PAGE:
Surface wipes can dry out during use. They must remain wet to be effective.

“Cleaning” wipes do not kill viruses. They do not make claims to disinfect and are not registered by the U.S. EPA.

Each product has only been shown to work where the label says it can be used. Look for “use sites” on the label.

Disinfectants may not work on all surfaces. Follow the label carefully.

SNiPER™ is ideal to use on most surfaces such as glass, plastic, painted or finished wood, chrome, stainless steel, aluminum, galvanized coated surfaces, polyurethane coated hardwood floors, glazed ceramic tile, sealed concrete and linoleum floors, etc.

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Examples of surface types

Consider these steps to reduce your risk when using disinfectants:

To avoid chemical exposure when using disinfectants, follow the label’s “precautionary statements”. If no label guidance is provided, consider wearing gloves, eye protection, shoes with socks, and long sleeves/pants.

SNiPER™ is ideal to use around children, the elderly and those with allergies, asthma or immune deficiencies. SNiPER™ does not emit or produce harsh chemical fumes. SNiPER™ is ideal for multiple applications. SNiPER™ has a EPA Level IV toxicity Category in all areas of exposure (Lowest allowed).

Keep children, pets, and other people away during the application until the product is dry and there is no odor.

SNiPER™ is ideal to use around children and pets.

Open windows and use fans to ventilate. Step away from odors if they become too strong.

SNiPER™ does not emit or produce harsh chemical fumes. 

Wash your hands after using any disinfectant, including surface wipes.

SNiPER™ is a powerful disinfectant and all-purpose cleaner that is a mild, environmentally friendly product which is non-irritating to the skin, and doesn’t produce harsh chemical fumes and is non-abrasive to surfaces. SNiPER ™ can be applied to most any surfaces and left to dry.

Keep lids tightly closed when not in use. Spills and accidents are more likely to happen when containers are open.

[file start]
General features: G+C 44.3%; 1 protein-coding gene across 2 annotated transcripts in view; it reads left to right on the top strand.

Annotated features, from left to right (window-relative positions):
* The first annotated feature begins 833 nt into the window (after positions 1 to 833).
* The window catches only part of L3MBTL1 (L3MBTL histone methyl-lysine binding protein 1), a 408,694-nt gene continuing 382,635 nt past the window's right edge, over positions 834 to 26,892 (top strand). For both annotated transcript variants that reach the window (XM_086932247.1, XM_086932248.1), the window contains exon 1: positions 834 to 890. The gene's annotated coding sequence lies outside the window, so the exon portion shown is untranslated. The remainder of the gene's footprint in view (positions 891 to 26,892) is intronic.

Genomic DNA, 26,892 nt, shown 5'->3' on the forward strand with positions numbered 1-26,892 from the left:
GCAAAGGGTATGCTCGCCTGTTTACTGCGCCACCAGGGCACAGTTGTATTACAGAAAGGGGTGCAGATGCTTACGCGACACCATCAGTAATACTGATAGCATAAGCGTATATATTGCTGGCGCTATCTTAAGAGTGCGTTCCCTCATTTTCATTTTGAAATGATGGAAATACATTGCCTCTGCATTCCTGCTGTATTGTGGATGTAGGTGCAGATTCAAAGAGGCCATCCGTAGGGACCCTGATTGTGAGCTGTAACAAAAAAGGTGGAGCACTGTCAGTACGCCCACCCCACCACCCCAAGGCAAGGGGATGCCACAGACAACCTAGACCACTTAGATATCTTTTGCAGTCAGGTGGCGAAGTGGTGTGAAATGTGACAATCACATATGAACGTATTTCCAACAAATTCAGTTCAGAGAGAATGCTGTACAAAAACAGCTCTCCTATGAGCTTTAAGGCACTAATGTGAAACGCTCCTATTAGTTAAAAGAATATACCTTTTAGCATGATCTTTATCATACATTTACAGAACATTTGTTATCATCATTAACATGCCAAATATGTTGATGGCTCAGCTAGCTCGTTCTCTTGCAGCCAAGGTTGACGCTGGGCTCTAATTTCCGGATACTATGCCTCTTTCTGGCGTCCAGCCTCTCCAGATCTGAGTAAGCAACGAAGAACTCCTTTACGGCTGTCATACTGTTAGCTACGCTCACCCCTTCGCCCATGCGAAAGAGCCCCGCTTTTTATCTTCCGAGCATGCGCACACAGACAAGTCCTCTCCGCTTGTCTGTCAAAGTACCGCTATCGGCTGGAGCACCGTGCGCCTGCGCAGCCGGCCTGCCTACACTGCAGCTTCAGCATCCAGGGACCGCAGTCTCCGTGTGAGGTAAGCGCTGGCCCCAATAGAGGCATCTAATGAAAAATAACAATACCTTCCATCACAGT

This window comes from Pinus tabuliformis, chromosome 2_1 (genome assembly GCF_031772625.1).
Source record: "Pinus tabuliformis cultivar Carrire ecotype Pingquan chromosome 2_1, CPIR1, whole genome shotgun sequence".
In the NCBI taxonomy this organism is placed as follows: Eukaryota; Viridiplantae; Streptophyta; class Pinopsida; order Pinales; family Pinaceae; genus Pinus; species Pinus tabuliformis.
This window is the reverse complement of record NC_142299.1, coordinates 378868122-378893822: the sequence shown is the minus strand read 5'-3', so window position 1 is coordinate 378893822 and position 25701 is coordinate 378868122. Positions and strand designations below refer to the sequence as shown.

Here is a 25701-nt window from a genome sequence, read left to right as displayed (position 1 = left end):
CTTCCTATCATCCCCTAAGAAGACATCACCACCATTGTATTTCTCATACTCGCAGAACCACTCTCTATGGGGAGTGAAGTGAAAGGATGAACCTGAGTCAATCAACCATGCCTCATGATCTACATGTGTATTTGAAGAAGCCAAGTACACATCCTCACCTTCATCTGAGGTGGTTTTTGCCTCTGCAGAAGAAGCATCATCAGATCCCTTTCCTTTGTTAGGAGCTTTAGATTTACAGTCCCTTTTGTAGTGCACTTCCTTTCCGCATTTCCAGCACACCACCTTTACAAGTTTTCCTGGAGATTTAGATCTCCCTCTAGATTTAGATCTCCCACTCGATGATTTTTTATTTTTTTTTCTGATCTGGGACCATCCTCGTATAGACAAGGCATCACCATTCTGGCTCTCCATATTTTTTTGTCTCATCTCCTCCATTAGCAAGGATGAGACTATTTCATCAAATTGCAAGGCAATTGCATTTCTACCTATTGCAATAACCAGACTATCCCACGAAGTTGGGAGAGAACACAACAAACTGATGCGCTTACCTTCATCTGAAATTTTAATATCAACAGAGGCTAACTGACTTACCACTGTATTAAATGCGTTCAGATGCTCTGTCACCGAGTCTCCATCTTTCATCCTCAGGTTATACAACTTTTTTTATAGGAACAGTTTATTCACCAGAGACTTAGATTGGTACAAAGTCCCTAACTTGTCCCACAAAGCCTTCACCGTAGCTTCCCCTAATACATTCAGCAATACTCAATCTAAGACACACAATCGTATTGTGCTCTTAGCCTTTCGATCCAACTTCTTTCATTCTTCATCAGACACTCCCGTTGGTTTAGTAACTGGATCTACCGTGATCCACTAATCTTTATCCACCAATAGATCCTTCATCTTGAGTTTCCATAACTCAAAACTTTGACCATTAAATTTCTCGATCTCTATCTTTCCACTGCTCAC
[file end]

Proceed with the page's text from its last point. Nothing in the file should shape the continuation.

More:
Do not allow children to use disinfectant wipes. Keep cleaners and disinfectants out of reach from children and pets.

SNiPER™ is ideal to use around children and pets. SNiPER™ does not require protective equipment when applying . SNiPER™ has an EPA Level IV toxicity Category in all areas of exposure which is the lowest allowed.

Throw away disposable items like gloves and masks after use. They cannot be cleaned.

Do not use disinfectant wipes to clean hands or as baby wipes.

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References:

Mysz, A.; Martinez, J. Indoor Carbaryl Dust Cleanup; U.S. Environmental Protection Agency, Region 5, U.S. Government Printing Office: Washington, DC, 2011.

Mysz, A.; Martinez, J. Indoor Carbaryl Dust Cleanup; U.S. Environmental Protection Agency, Region 5, U.S. Government Printing Office: Washington, DC, 2011.

Emergency or Incident Response. National Pesticide Applicator Certification Core Manual; National Association of State Departments of Agriculture Research Foundation: Arlington, VA, 2014, pp 144–145.

Johnson, M. Letter to Steve Renninger, On-Scene Coordinator, US EPA: Documentation for Previous Verbal Consultations that ATSDR Provided to the US EPA and the Cincinnati Department of Health Regarding Excessive Spray of Malathion in Several Residences; U.S. Department of Health and Human Services, Agency for Toxic Substances and Disease Registry: Atlanta, GA, 2011.

OSHA Fact Sheet: Mold Hazards during Disaster Cleanup; U.S. Department of Labor, Occupational Safety and Health Administration: Washington, DC, 2013.